It’s time for Canada to wake up to the reality of high-speed rail. While federal politicians pay limited lip service to the idea of connecting our urban regions with this sustainable and efficient mode of transport, other countries are forging ahead with more concrete plans.
Last week, U.K. Transport Secretary Andrew Adonis declared to the BBC that 2010 would be the year of the bullet train.
“I want Britain to be a pioneer in low-cost, mass-market high-speed rail,” he said, noting the lines could be developed through public-private partnerships.
South of the border, U.S. President Barack Obama has made huge strides toward high-speed rail projects across the U.S., setting aside at least $8 billion for such projects.
Wouldn’t you know it, at least one of those projects could have a big impact in British Columbia. The so-called Cascadia Line, connecting Portland and Seattle, could ultimately extend northward to Vancouver.
But you wouldn’t know it by listening to our federal politicians. Both Prime Minister Stephen Harper and Opposition Leader Michael Ignatieff have paid minimal attention to this potentially transformational development.
Ignatieff, of course, has been happy to talk about his goal of high-speed rail for the Windsor to Quebec City corridor. But his vision has yet to reach B.C.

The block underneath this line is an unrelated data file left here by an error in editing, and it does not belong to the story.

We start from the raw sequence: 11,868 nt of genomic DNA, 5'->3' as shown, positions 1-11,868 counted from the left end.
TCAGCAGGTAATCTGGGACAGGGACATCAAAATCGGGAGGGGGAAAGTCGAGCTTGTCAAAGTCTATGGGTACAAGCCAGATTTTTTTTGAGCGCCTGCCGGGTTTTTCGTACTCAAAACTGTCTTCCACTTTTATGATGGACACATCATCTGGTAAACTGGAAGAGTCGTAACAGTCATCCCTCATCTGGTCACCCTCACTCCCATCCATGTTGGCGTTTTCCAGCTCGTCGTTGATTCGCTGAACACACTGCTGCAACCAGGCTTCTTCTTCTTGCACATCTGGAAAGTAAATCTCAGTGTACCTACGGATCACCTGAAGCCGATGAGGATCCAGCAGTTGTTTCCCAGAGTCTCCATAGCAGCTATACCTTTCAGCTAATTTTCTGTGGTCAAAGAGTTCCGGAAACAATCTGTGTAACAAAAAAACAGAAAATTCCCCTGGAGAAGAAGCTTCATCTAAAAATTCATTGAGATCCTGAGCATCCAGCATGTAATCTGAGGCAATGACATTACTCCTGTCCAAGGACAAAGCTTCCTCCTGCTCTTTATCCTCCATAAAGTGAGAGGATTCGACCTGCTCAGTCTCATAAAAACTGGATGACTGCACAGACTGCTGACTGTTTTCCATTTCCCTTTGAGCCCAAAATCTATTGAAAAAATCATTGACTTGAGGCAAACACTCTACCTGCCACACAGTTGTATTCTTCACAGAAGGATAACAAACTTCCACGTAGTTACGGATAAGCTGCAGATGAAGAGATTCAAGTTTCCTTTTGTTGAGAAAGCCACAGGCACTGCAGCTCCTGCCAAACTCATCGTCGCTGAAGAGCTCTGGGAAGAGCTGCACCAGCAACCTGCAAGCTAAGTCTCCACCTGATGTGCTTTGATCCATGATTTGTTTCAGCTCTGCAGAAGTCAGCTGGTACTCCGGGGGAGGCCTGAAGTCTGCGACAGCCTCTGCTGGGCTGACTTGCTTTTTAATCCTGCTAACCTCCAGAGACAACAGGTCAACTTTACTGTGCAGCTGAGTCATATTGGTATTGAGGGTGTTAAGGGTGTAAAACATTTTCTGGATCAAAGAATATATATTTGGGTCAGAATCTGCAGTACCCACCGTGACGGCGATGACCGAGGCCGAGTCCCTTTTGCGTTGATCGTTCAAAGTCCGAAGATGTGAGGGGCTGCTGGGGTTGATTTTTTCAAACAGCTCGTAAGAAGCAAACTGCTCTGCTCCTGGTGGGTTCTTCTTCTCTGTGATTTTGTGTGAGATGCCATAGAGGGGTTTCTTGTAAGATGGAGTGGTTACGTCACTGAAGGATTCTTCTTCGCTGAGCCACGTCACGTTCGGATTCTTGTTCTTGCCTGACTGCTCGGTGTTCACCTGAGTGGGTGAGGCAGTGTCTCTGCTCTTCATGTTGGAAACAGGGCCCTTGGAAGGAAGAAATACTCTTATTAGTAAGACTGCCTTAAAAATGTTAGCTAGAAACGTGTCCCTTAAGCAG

What a missed political opportunity for the Liberal party leader.
More importantly, what an overlooked economic occasion for this province. Observers have already noted that Obama’s high-speed rail plans for America could eventually rival his country’s highway building program of a half-century ago.
It would be a shame if political neglect were to leave Metro Vancouver out of this golden transportation opportunity.
North Vancouver Mayor Darrell Mussatto should be commended for bravely pursuing a bike lift for his city’s cycling constituents. The technology is now being studied by his staff, and given predictable criticism from political opponents, it’s impressive the project has come this far.
The idea of a quirky bike escalator in the dense but hilly Lonsdale corridor makes good sense, and shows a real commitment to promoting cycling not just to spandex-clad road racers, but to all bike commuters.
Not to be outdone is New Westminster, which last month launched a bike lift feasibility study of its own. It’s part of the city’s Downtown Community Plan, which is ushering in a new era of smart transportation and urban planning for the former provincial capital.